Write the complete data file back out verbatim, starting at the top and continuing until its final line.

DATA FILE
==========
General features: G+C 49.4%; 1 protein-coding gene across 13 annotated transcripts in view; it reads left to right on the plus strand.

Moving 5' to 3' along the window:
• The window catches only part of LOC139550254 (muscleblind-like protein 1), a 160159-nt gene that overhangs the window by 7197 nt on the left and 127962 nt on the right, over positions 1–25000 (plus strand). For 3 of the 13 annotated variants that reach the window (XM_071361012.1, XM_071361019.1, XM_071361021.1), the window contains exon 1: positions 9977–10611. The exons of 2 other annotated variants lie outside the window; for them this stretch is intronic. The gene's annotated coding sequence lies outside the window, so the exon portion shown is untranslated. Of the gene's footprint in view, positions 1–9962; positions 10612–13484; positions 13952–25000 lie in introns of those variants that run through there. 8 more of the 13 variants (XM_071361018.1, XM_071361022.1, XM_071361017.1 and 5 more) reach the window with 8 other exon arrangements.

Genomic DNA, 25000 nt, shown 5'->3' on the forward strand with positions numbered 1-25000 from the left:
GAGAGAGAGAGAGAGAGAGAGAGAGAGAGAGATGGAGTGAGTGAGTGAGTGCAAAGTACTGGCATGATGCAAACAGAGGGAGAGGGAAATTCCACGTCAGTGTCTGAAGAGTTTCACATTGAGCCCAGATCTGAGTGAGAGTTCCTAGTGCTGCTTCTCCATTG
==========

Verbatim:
General features: G+C 49.4%; 1 protein-coding gene across 13 annotated transcripts in view; it reads left to right on the plus strand.

Moving 5' to 3' along the window:
• The window catches only part of LOC139550254 (muscleblind-like protein 1), a 160159-nt gene that overhangs the window by 7197 nt on the left and 127962 nt on the right, over positions 1–25000 (plus strand). For 3 of the 13 annotated variants that reach the window (XM_071361012.1, XM_071361019.1, XM_071361021.1), the window contains exon 1: positions 9977–10611. The exons of 2 other annotated variants lie outside the window; for them this stretch is intronic. The gene's annotated coding sequence lies outside the window, so the exon portion shown is untranslated. Of the gene's footprint in view, positions 1–9962; positions 10612–13484; positions 13952–25000 lie in introns of those variants that run through there. 8 more of the 13 variants (XM_071361018.1, XM_071361022.1, XM_071361017.1 and 5 more) reach the window with 8 other exon arrangements.

Genomic DNA, 25000 nt, shown 5'->3' on the forward strand with positions numbered 1-25000 from the left:
GAGAGAGAGAGAGAGAGAGAGAGAGAGAGAGATGGAGTGAGTGAGTGAGTGCAAAGTACTGGCATGATGCAAACAGAGGGAGAGGGAAATTCCACGTCAGTGTCTGAAGAGTTTCACATTGAGCCCAGATCTGAGTGAGAGTTCCTAGTGCTGCTTCTCCATTG